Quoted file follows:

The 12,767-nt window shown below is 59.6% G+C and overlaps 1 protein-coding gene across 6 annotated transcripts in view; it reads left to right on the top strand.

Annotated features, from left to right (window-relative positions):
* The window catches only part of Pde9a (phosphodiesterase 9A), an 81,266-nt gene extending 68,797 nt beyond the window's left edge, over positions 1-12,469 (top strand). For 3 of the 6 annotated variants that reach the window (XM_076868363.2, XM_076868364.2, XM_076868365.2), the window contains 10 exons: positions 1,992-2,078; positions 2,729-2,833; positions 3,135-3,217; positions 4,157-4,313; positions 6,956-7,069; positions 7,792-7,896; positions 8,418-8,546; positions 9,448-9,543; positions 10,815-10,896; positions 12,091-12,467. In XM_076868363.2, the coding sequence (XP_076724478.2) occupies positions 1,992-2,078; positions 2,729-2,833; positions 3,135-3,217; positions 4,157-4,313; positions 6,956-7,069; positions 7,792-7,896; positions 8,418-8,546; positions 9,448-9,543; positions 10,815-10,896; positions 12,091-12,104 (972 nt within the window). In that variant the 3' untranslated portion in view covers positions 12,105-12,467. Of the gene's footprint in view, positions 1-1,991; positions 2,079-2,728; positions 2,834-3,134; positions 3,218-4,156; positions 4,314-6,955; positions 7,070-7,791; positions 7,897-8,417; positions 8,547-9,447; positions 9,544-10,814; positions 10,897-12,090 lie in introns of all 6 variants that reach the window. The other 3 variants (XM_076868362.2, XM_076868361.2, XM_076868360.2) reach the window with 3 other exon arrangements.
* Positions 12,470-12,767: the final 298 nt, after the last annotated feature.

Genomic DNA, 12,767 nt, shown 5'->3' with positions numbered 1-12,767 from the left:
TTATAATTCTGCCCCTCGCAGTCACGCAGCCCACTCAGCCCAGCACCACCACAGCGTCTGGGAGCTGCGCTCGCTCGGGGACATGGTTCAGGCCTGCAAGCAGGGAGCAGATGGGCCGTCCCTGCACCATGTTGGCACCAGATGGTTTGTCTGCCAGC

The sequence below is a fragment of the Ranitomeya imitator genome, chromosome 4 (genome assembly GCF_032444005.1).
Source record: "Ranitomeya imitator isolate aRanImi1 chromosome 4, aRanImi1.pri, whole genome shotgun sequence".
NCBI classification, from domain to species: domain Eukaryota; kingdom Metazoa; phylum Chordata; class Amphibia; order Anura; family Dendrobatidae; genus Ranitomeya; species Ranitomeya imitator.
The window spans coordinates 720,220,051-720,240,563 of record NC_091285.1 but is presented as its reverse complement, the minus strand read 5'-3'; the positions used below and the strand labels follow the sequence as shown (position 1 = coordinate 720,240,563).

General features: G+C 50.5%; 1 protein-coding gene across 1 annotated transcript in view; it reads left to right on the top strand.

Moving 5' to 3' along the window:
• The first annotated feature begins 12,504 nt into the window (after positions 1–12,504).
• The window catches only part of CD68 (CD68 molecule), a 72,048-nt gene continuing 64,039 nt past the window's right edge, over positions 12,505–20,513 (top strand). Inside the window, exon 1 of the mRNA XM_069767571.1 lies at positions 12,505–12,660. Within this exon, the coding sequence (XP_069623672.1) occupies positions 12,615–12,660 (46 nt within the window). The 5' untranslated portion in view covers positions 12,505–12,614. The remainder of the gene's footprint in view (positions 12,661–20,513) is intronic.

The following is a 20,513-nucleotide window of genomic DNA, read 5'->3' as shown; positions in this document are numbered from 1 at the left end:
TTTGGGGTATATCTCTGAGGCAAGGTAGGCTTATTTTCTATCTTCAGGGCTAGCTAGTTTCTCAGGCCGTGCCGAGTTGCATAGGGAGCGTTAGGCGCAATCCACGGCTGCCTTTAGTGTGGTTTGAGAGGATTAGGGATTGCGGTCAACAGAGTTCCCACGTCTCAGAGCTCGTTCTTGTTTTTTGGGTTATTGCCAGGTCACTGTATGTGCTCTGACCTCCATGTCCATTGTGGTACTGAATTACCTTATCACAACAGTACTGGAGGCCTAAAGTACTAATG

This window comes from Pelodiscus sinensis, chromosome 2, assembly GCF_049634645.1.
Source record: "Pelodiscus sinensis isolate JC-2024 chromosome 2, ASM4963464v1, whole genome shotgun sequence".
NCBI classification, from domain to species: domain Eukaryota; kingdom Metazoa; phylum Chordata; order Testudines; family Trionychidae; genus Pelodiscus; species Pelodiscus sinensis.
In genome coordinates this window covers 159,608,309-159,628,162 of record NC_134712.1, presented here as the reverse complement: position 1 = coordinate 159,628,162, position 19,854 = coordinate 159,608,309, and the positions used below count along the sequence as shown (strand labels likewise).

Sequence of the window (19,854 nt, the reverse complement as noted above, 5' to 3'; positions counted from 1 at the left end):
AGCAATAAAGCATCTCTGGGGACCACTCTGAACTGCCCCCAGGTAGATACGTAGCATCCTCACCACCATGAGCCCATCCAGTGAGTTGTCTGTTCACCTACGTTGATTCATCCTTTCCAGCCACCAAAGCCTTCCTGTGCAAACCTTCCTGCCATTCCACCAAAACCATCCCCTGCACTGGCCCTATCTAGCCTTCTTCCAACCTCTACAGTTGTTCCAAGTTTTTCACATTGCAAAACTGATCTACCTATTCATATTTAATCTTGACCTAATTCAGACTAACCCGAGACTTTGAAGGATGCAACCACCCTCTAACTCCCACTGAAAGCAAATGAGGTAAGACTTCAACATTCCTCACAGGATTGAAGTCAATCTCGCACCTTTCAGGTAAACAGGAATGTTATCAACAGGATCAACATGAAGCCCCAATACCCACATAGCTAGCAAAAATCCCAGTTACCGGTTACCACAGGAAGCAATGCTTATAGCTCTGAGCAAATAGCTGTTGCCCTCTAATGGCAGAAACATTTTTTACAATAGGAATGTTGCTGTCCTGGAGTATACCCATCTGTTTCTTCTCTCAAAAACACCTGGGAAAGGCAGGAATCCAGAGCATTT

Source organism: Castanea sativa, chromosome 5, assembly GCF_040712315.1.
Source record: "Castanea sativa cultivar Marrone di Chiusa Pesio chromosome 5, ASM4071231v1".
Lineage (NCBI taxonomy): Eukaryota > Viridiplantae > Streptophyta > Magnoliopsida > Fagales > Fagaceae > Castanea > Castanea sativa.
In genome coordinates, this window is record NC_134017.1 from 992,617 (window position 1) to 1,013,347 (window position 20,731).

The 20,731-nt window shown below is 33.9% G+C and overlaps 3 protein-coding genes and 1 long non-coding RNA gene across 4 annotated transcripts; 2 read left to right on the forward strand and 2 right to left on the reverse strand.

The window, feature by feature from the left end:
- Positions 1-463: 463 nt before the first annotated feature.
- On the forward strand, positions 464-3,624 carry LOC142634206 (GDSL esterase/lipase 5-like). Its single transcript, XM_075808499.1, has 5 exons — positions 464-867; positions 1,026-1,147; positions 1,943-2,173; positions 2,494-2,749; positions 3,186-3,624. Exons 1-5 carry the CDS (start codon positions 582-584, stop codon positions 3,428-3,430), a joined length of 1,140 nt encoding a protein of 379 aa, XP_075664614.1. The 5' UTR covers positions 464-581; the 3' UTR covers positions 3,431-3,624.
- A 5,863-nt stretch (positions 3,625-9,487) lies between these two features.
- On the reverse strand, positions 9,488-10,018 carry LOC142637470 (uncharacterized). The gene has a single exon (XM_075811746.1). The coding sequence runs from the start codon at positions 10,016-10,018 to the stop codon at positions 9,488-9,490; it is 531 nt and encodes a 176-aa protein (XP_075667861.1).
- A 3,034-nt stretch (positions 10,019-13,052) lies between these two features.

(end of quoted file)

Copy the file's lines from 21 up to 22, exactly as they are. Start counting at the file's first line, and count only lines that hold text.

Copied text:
Sequence of the window (19,854 nt, the reverse complement as noted above, 5' to 3'; positions counted from 1 at the left end):
AGCAATAAAGCATCTCTGGGGACCACTCTGAACTGCCCCCAGGTAGATACGTAGCATCCTCACCACCATGAGCCCATCCAGTGAGTTGTCTGTTCACCTACGTTGATTCATCCTTTCCAGCCACCAAAGCCTTCCTGTGCAAACCTTCCTGCCATTCCACCAAAACCATCCCCTGCACTGGCCCTATCTAGCCTTCTTCCAACCTCTACAGTTGTTCCAAGTTTTTCACATTGCAAAACTGATCTACCTATTCATATTTAATCTTGACCTAATTCAGACTAACCCGAGACTTTGAAGGATGCAACCACCCTCTAACTCCCACTGAAAGCAAATGAGGTAAGACTTCAACATTCCTCACAGGATTGAAGTCAATCTCGCACCTTTCAGGTAAACAGGAATGTTATCAACAGGATCAACATGAAGCCCCAATACCCACATAGCTAGCAAAAATCCCAGTTACCGGTTACCACAGGAAGCAATGCTTATAGCTCTGAGCAAATAGCTGTTGCCCTCTAATGGCAGAAACATTTTTTACAATAGGAATGTTGCTGTCCTGGAGTATACCCATCTGTTTCTTCTCTCAAAAACACCTGGGAAAGGCAGGAATCCAGAGCATTT